Using drones and artificial intelligence to monitor large colonies of seabirds can be as effective as traditional methods on the ground, while reducing costs, labor and the risk of human error.
Scientists at Duke University and the Wildlife Conservation Society (WCS) used a deep learning algorithm – a form of artificial intelligence – to analyze more than 10,000 drone images of mixed colonies of seabirds in the Falkland Islands off the Argentine coast.
The Falklands, also known as the Malvinas, are home to the world’s largest colonies of black-browed albatross (Thalassarche melanophris) and the second largest colonies of southern jumping penguins (Eudyptes c. Chrysocome). Hundreds of thousands of birds breed on the islands in densely dispersed groups.
The deep learning algorithm correctly identified and counted albatrosses with 97% accuracy and penguins with 87%. In total, automated counts were less than 5% of human counts about 90% of the time.
“Using drone surveys and deep learning gives us a remarkably accurate, less disruptive and much easier alternative. One person or a small team can do it, and the equipment you need to do it isn’t that expensive or complicated. “said Madeline C. Hayes, remote sensing analyst at Duke University Marine Lab, who led the study.
Monitoring of the colonies, which are located on two rocky and uninhabited outer islands, has so far been carried out by teams of scientists who count the number of each species observed on part of the islands and extrapolate these numbers to obtain estimates of population for all colonies. Since colonies are large and densely dispersed, and penguins are much smaller than albatrosses (and, therefore, easy to miss), counts often need to be repeated. It is a laborious process, and the presence of scientists can disrupt the breeding and parenting behaviors of birds.
To conduct the new investigations, WCS scientists used a consumer drone to collect more than 10,000 individual photos, which Hayes converted into a large-scale composite visual using image processing software.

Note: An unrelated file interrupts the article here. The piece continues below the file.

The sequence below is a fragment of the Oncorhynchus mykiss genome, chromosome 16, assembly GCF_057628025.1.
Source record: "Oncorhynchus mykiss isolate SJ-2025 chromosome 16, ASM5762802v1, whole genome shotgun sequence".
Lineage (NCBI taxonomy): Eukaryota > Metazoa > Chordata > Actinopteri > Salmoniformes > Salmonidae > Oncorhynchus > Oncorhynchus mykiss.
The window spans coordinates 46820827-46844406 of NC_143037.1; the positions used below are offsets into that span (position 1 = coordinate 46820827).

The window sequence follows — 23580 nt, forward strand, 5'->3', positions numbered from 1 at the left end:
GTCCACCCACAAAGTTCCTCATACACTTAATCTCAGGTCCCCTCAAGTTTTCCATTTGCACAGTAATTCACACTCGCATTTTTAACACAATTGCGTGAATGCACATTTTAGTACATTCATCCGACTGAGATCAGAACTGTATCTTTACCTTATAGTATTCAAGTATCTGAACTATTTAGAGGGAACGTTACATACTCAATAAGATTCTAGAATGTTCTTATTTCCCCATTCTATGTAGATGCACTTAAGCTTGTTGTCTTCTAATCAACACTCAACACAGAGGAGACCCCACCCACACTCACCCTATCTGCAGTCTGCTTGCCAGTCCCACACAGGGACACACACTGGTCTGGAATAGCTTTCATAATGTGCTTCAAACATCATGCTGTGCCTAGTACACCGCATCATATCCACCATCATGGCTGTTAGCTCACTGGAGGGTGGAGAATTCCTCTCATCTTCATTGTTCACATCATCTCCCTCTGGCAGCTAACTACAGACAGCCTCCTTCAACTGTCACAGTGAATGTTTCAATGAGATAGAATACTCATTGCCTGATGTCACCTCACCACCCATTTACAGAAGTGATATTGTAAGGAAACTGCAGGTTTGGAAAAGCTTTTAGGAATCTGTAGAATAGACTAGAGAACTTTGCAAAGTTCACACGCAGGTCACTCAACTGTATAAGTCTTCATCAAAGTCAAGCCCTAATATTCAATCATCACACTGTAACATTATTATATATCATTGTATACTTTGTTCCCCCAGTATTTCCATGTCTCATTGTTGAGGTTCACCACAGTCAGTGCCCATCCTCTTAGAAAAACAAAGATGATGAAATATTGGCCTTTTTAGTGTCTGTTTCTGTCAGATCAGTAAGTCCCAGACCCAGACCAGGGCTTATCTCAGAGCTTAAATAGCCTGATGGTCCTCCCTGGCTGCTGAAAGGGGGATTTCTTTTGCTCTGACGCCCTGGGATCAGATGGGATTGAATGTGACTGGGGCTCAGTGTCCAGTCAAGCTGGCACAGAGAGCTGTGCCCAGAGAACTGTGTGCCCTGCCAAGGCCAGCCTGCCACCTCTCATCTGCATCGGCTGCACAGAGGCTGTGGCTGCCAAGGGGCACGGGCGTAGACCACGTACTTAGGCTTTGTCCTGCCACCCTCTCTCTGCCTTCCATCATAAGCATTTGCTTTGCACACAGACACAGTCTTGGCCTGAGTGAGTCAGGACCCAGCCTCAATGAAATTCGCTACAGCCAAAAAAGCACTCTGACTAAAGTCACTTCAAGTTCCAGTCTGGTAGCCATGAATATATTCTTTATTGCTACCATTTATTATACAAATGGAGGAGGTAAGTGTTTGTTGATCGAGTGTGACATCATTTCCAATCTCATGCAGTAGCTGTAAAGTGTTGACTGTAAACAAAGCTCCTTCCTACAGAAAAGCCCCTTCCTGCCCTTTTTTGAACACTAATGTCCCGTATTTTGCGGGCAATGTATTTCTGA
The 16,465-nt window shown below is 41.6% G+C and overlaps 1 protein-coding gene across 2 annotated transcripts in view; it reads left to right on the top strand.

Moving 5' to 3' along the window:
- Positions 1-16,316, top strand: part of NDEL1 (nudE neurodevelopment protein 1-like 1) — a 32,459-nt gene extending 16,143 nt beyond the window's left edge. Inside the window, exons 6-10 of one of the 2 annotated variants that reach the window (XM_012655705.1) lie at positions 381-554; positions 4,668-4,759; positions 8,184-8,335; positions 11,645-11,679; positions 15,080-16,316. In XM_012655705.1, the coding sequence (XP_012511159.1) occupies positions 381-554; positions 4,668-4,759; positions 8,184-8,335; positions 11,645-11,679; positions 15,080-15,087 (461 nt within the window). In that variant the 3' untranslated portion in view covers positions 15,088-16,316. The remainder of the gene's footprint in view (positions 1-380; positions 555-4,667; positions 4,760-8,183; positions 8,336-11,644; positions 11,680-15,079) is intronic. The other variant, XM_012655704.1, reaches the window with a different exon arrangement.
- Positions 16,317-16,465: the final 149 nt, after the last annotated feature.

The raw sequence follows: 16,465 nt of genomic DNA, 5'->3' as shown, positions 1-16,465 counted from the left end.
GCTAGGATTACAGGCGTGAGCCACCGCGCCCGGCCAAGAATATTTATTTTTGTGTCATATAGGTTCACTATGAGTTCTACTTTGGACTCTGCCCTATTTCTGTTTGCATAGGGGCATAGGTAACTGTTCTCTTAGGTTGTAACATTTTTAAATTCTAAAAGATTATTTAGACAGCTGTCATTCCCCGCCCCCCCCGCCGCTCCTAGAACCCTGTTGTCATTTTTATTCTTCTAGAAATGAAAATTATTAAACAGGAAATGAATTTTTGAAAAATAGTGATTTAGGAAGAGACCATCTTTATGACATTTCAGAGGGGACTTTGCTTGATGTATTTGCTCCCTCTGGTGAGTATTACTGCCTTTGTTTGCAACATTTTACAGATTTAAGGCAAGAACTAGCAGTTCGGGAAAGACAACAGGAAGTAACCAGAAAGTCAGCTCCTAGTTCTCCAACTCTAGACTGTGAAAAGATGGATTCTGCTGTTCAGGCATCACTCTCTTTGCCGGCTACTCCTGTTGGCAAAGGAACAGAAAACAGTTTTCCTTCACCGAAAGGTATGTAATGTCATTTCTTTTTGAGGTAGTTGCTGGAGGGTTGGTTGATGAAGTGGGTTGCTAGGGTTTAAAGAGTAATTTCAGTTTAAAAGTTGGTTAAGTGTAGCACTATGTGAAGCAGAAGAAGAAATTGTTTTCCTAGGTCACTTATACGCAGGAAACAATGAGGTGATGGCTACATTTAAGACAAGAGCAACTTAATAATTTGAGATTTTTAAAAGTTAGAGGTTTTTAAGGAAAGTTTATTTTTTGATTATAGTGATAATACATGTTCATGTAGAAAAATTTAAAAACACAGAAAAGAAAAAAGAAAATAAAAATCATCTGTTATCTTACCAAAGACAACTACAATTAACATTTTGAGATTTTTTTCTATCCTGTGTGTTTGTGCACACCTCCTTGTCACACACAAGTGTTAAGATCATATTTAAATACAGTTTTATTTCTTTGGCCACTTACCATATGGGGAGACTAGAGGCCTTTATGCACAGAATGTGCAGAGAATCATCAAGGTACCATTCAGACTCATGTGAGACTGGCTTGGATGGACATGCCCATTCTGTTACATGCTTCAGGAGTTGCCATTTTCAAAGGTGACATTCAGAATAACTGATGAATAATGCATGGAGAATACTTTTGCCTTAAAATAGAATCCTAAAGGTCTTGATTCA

She then analyzed the image using a convolutional neural network (CNN), a type of AI that uses a deep learning algorithm to analyze an image and differentiate and count the objects in it. “Sees” – in this case two different species of seabirds. These counts were added together to create complete estimates of the total number of birds found in the colonies.
“A CNN is loosely modeled on the human neural network, in that it learns from experience,” said David W. Johnston, director of the Duke Marine Robotics and Remote Sensing Lab. “You train the computer to detect different visual patterns, like those created by black-browed albatrosses or southern jumping penguins in sample images, and over time, it learns to identify the objects forming those patterns in other images such as our composite photo. . “
Johnston, who is also an associate professor of the practice of marine conservation ecology at Duke’s Nicholas School of the Environment, said the emerging drone and CNN-based approach is widely applicable “and greatly increases our ability to monitor the size and health of seabird colonies. in the world and the health of the marine ecosystems they inhabit. “
Guillermo Harris, senior environmentalist at WCS, is a co-author of the study. He said: “Counting large colonies of mixed-species seabirds in remote locations is an ongoing challenge for conservationists. This technology will contribute to regular population assessments of certain species, helping us to better understand whether conservation efforts are working. “
Making and training CNN can seem daunting, Hayes noted, but “there are tons of resources online to help you out, or, if you don’t want to deal with it, you can use a free, pre-built CNN and the personalize. do what you need. With a little patience and guidance, anyone can do it. In fact, the code to recreate our models is available online to help other researchers start their work.